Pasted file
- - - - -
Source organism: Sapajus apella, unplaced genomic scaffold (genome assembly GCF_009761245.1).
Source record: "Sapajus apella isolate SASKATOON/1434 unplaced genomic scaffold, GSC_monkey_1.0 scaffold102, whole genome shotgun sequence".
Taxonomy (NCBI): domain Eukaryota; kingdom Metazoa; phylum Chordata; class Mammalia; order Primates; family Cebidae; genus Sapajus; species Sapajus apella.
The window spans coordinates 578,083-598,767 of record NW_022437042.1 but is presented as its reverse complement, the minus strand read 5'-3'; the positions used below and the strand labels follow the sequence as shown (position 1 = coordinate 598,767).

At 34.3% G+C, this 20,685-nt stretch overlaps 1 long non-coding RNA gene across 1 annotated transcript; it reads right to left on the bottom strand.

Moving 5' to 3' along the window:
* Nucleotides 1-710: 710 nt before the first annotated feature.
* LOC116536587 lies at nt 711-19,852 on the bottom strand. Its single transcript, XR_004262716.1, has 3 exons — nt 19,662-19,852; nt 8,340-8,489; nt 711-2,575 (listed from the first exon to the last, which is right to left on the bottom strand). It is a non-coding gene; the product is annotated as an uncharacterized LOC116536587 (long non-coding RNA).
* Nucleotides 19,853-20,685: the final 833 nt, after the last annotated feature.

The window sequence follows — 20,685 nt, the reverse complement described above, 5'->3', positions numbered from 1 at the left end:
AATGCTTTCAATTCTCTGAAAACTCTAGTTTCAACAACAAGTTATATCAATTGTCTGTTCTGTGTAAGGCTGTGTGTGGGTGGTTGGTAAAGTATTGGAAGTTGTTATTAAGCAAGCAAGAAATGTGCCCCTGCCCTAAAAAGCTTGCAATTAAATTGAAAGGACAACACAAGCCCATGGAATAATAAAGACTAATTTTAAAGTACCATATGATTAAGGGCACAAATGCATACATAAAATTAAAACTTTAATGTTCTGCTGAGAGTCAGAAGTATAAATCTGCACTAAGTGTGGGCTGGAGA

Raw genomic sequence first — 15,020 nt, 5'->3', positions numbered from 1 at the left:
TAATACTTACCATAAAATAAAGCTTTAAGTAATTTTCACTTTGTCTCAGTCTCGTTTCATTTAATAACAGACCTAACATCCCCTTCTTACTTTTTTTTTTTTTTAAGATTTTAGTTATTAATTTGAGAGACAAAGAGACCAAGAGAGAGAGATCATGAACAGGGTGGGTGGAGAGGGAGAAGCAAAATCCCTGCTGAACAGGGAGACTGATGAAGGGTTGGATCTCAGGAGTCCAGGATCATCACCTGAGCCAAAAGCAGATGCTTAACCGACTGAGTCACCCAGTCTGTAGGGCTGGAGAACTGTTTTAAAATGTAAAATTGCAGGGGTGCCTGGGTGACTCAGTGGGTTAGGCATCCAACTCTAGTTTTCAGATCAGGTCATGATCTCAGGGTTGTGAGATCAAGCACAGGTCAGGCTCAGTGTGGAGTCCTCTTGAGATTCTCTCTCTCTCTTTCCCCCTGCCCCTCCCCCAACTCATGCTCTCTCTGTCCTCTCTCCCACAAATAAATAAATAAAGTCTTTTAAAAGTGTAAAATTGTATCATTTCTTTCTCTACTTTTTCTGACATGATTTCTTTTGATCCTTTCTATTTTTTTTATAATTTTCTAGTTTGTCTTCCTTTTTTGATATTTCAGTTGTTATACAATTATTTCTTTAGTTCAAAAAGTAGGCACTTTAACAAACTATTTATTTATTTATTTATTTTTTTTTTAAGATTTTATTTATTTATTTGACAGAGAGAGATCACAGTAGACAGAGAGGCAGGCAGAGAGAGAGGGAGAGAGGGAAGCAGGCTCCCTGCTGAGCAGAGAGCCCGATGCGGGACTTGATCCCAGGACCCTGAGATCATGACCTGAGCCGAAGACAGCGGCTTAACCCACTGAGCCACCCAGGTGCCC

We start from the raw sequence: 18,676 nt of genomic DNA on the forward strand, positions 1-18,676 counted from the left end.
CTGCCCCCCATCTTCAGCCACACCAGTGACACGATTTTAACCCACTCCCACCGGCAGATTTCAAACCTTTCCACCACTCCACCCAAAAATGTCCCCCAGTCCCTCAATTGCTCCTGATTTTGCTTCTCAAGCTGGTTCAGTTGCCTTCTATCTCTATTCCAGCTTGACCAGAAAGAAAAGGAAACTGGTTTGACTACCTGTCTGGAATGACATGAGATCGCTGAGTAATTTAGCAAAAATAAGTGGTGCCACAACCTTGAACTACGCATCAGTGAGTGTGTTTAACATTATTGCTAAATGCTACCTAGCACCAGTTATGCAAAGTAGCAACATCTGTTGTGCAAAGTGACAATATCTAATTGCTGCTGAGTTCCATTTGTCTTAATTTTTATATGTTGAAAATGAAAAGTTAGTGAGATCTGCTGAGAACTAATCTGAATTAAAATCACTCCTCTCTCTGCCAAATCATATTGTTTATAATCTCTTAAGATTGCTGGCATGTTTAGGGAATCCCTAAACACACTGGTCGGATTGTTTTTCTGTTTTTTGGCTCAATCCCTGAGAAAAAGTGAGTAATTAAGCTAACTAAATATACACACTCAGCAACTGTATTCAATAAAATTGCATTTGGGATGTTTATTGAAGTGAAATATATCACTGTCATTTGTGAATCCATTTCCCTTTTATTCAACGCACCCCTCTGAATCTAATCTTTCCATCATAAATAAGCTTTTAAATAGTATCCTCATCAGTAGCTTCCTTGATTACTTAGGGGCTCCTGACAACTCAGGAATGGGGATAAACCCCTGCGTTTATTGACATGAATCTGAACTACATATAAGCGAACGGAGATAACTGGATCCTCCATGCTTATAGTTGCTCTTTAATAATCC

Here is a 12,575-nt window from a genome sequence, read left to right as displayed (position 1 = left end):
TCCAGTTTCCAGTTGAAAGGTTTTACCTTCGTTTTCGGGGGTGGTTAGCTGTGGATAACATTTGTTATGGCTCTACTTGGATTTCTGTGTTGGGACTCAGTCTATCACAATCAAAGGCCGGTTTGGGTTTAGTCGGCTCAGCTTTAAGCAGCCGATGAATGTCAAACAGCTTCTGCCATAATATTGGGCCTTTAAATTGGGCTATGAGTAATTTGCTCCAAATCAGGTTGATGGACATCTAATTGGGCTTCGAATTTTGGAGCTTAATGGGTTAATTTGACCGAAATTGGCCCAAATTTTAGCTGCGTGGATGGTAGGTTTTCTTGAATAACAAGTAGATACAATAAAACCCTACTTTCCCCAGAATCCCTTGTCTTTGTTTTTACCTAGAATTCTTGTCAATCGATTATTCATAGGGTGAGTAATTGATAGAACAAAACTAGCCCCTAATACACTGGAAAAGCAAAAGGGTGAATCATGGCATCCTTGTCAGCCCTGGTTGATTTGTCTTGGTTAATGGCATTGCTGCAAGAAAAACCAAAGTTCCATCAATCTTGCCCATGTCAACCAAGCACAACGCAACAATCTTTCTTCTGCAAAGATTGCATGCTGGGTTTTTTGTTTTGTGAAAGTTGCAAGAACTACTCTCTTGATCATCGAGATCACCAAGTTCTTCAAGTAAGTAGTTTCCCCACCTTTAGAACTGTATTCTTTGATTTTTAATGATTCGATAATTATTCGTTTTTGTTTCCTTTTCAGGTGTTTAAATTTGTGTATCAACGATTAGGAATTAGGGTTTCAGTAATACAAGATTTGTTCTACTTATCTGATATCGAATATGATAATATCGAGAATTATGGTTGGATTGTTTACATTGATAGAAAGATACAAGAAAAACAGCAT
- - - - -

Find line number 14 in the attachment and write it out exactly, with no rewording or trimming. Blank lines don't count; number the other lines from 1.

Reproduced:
We start from the raw sequence: 18,676 nt of genomic DNA on the forward strand, positions 1-18,676 counted from the left end.